A familiar story continued last week with Treasury yields dictating the stock market’s direction. The 10-year U.S. Treasury bond was relatively stable through the beginning of the week, giving the stock market confidence and sending the technology-dominant Nasdaq Index to a 2% gain by Wednesday afternoon. Then Federal Reserve Chair Jerome Powell’s press conference was a catalyst for bond yields, sending the 10-year to a high of 1.75%, and the Nasdaq tracking down to a 2% loss on the week by Friday morning. Confidence returned to equity markets during Friday’s trading to ultimately send the Nasdaq to a less than 1% loss on the week, completing the volatile, yield-driven saga. The S&P 500 Index followed a similar path but in a narrower range, ultimately ending the week about equal to the Nasdaq.
What did Chair Powell say that sent yields climbing and the stock market to a reversal? Honestly, nothing we have not already heard. He confirmed the economy is expected to experience a sharp rebound in 2021 as the Fed raised their 2021 GDP growth expectations to 6.5%. Inflation is expected to increase above their 2% target in the next few months, then gradually decrease to around their target, which we knew. He also confirmed employment still needs to show “substantial further progress” before the Fed changes from their zero-interest-rate policy or decreases their asset purchase programs. While none of these factors is a clear catalyst to explain the bond market’s reaction, one could point to the upgrade in GDP growth. Since the Fed last forecasted 2021 growth, Congress has passed close to $3 trillion in additional stimulus, $900 billion in December, and the most recent $1.9 trillion bill. This is a massive amount of money to be distributed to the economy and, more importantly, into consumers’ hands creates immense growth potential. Remember, consumers comprise about two-thirds of the U.S. economy and will be the dominant player in the country’s recovery.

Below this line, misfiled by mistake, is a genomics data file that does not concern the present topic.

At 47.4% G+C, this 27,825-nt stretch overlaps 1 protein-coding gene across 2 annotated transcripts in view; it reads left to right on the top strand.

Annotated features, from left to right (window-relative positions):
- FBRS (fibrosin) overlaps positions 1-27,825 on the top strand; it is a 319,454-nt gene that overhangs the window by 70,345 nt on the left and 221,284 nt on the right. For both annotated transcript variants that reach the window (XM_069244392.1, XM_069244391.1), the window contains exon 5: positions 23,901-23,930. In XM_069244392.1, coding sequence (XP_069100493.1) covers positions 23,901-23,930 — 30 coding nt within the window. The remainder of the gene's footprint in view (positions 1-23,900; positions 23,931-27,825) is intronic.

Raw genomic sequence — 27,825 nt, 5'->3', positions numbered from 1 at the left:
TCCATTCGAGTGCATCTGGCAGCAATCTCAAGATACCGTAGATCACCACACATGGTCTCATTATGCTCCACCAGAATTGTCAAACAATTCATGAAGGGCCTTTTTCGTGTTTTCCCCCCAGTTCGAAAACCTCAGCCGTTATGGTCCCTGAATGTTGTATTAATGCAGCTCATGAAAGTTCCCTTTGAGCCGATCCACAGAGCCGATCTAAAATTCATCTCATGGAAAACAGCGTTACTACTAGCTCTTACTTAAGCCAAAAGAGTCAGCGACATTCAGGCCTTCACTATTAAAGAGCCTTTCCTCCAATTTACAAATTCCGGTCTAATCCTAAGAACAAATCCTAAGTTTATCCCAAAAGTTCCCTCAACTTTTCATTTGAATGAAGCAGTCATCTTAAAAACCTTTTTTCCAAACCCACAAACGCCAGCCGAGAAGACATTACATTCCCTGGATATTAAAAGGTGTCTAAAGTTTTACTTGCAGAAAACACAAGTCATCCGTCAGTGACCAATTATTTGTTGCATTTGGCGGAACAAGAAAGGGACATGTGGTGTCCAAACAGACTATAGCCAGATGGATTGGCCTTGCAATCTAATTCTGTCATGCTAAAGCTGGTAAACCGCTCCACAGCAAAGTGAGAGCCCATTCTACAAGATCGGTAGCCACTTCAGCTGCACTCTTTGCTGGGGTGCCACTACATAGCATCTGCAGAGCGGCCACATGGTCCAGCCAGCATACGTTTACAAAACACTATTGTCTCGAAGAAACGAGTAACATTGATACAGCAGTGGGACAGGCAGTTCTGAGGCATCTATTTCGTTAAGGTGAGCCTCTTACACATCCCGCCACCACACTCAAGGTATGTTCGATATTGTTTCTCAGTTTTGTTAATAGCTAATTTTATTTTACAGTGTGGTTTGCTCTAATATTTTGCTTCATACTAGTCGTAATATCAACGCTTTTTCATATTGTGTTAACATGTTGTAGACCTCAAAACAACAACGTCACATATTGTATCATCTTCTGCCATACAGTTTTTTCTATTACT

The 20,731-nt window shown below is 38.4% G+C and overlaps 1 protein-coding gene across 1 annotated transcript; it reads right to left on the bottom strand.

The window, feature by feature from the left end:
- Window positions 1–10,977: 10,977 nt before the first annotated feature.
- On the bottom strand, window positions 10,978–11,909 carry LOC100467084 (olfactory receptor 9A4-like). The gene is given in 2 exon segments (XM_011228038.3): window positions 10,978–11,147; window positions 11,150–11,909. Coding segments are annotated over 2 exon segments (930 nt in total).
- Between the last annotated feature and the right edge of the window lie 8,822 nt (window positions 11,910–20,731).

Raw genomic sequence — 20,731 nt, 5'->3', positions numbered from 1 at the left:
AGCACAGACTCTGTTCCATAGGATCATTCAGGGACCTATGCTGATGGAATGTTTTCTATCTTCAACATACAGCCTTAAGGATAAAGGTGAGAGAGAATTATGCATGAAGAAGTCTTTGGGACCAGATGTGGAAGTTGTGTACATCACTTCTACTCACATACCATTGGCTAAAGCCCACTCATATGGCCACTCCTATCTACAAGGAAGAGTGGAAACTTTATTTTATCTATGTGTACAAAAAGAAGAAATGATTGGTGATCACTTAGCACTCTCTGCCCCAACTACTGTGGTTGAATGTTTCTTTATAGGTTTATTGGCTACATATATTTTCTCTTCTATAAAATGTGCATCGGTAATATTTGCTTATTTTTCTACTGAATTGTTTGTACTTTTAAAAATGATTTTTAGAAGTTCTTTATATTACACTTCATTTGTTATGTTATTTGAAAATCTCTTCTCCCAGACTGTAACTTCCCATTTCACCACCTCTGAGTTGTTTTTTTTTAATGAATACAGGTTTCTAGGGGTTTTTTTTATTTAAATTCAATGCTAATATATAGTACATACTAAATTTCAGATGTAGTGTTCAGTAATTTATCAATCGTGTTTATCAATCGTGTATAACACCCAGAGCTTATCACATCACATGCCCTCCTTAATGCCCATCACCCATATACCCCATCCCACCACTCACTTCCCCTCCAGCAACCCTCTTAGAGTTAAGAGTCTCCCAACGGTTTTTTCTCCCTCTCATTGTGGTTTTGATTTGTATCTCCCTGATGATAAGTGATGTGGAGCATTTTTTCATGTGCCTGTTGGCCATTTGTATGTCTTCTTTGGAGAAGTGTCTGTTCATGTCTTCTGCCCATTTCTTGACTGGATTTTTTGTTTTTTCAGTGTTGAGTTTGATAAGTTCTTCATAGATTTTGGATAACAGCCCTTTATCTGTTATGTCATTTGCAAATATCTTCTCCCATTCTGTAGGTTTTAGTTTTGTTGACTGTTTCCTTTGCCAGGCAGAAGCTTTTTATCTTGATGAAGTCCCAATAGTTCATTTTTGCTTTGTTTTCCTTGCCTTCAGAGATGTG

However, there is still a struggling labor market to consider. For the past year, at least one million people have submitted employment claims each week, including traditional unemployment benefits and pandemic instituted aid. That’s fifty-two straight weeks of at least one million people claiming unemployment benefits. Looking at the worst 50 weeks for U.S. unemployment since 1967, every week but one is from the past year. While claims are still high relative to history, we are moving in the right direction.
As vaccine distribution continues allowing the economy to reopen, the unemployed population should slowly get back to work, increase consumption in the U.S., and allow growth to be restored to the U.S. economy.
Author: Joe Clark, CFA | Research Team | Allegheny Financial Group | March 2021
The information included herein was obtained from sources which we believe reliable. This report is being provided for informational purposes only. It does not represent any specific investment and is not intended to be an offer of sale of any kind. Past performance is not a guarantee of future results.
Allegheny Financial Group is a Registered Investment Advisor. Securities offered through Allegheny Investments, LTD, a registered Broker/Dealer. Member FINRA/SIPC.